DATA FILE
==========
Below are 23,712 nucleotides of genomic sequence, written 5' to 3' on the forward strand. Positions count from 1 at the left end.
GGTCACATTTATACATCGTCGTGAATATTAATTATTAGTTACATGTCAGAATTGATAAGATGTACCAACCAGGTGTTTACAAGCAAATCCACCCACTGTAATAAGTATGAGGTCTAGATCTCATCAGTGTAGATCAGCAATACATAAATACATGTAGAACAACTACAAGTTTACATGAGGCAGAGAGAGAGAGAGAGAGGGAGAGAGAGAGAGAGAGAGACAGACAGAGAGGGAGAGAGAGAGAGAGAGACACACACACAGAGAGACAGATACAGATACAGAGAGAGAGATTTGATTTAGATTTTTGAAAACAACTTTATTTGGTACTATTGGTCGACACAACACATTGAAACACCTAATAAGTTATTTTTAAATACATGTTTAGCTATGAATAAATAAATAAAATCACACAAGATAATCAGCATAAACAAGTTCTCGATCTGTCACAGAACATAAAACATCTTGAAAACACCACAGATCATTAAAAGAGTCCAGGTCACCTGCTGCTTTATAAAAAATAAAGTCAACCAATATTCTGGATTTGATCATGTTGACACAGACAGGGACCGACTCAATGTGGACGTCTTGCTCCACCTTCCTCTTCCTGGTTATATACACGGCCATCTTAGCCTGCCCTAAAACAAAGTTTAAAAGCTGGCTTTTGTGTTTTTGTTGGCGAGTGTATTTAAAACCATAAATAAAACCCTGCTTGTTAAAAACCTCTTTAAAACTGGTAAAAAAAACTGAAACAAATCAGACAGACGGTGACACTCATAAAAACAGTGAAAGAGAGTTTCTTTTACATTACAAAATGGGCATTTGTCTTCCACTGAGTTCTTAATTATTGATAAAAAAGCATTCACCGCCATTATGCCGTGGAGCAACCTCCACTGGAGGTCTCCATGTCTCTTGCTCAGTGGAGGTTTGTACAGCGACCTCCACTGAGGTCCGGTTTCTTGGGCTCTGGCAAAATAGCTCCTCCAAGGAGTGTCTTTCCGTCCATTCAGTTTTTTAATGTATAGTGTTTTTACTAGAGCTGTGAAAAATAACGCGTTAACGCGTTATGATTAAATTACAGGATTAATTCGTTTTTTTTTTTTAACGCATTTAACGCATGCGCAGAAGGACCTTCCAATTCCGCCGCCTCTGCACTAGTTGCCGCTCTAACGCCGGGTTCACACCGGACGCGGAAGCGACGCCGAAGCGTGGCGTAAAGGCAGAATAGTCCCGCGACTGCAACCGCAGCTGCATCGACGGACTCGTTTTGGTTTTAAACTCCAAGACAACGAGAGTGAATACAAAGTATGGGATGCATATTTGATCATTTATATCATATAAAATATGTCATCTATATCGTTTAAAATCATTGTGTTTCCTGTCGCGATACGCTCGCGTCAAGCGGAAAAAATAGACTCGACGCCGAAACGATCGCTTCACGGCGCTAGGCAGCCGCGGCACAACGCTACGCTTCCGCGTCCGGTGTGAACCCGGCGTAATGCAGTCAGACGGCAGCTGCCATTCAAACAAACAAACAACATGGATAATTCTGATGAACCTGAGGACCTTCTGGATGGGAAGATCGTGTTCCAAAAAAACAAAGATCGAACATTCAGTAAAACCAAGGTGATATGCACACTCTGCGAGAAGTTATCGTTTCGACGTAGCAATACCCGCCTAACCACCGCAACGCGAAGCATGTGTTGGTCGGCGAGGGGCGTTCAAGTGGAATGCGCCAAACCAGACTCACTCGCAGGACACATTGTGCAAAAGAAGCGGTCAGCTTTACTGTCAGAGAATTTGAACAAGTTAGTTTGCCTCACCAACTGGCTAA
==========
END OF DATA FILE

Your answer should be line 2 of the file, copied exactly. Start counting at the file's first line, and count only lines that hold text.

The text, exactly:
GGTCACATTTATACATCGTCGTGAATATTAATTATTAGTTACATGTCAGAATTGATAAGATGTACCAACCAGGTGTTTACAAGCAAATCCACCCACTGTAATAAGTATGAGGTCTAGATCTCATCAGTGTAGATCAGCAATACATAAATACATGTAGAACAACTACAAGTTTACATGAGGCAGAGAGAGAGAGAGAGAGGGAGAGAGAGAGAGAGAGAGACAGACAGAGAGGGAGAGAGAGAGAGAGAGACACACACACAGAGAGACAGATACAGATACAGAGAGAGAGATTTGATTTAGATTTTTGAAAACAACTTTATTTGGTACTATTGGTCGACACAACACATTGAAACACCTAATAAGTTATTTTTAAATACATGTTTAGCTATGAATAAATAAATAAAATCACACAAGATAATCAGCATAAACAAGTTCTCGATCTGTCACAGAACATAAAACATCTTGAAAACACCACAGATCATTAAAAGAGTCCAGGTCACCTGCTGCTTTATAAAAAATAAAGTCAACCAATATTCTGGATTTGATCATGTTGACACAGACAGGGACCGACTCAATGTGGACGTCTTGCTCCACCTTCCTCTTCCTGGTTATATACACGGCCATCTTAGCCTGCCCTAAAACAAAGTTTAAAAGCTGGCTTTTGTGTTTTTGTTGGCGAGTGTATTTAAAACCATAAATAAAACCCTGCTTGTTAAAAACCTCTTTAAAACTGGTAAAAAAAACTGAAACAAATCAGACAGACGGTGACACTCATAAAAACAGTGAAAGAGAGTTTCTTTTACATTACAAAATGGGCATTTGTCTTCCACTGAGTTCTTAATTATTGATAAAAAAGCATTCACCGCCATTATGCCGTGGAGCAACCTCCACTGGAGGTCTCCATGTCTCTTGCTCAGTGGAGGTTTGTACAGCGACCTCCACTGAGGTCCGGTTTCTTGGGCTCTGGCAAAATAGCTCCTCCAAGGAGTGTCTTTCCGTCCATTCAGTTTTTTAATGTATAGTGTTTTTACTAGAGCTGTGAAAAATAACGCGTTAACGCGTTATGATTAAATTACAGGATTAATTCGTTTTTTTTTTTTAACGCATTTAACGCATGCGCAGAAGGACCTTCCAATTCCGCCGCCTCTGCACTAGTTGCCGCTCTAACGCCGGGTTCACACCGGACGCGGAAGCGACGCCGAAGCGTGGCGTAAAGGCAGAATAGTCCCGCGACTGCAACCGCAGCTGCATCGACGGACTCGTTTTGGTTTTAAACTCCAAGACAACGAGAGTGAATACAAAGTATGGGATGCATATTTGATCATTTATATCATATAAAATATGTCATCTATATCGTTTAAAATCATTGTGTTTCCTGTCGCGATACGCTCGCGTCAAGCGGAAAAAATAGACTCGACGCCGAAACGATCGCTTCACGGCGCTAGGCAGCCGCGGCACAACGCTACGCTTCCGCGTCCGGTGTGAACCCGGCGTAATGCAGTCAGACGGCAGCTGCCATTCAAACAAACAAACAACATGGATAATTCTGATGAACCTGAGGACCTTCTGGATGGGAAGATCGTGTTCCAAAAAAACAAAGATCGAACATTCAGTAAAACCAAGGTGATATGCACACTCTGCGAGAAGTTATCGTTTCGACGTAGCAATACCCGCCTAACCACCGCAACGCGAAGCATGTGTTGGTCGGCGAGGGGCGTTCAAGTGGAATGCGCCAAACCAGACTCACTCGCAGGACACATTGTGCAAAAGAAGCGGTCAGCTTTACTGTCAGAGAATTTGAACAAGTTAGTTTGCCTCACCAACTGGCTAA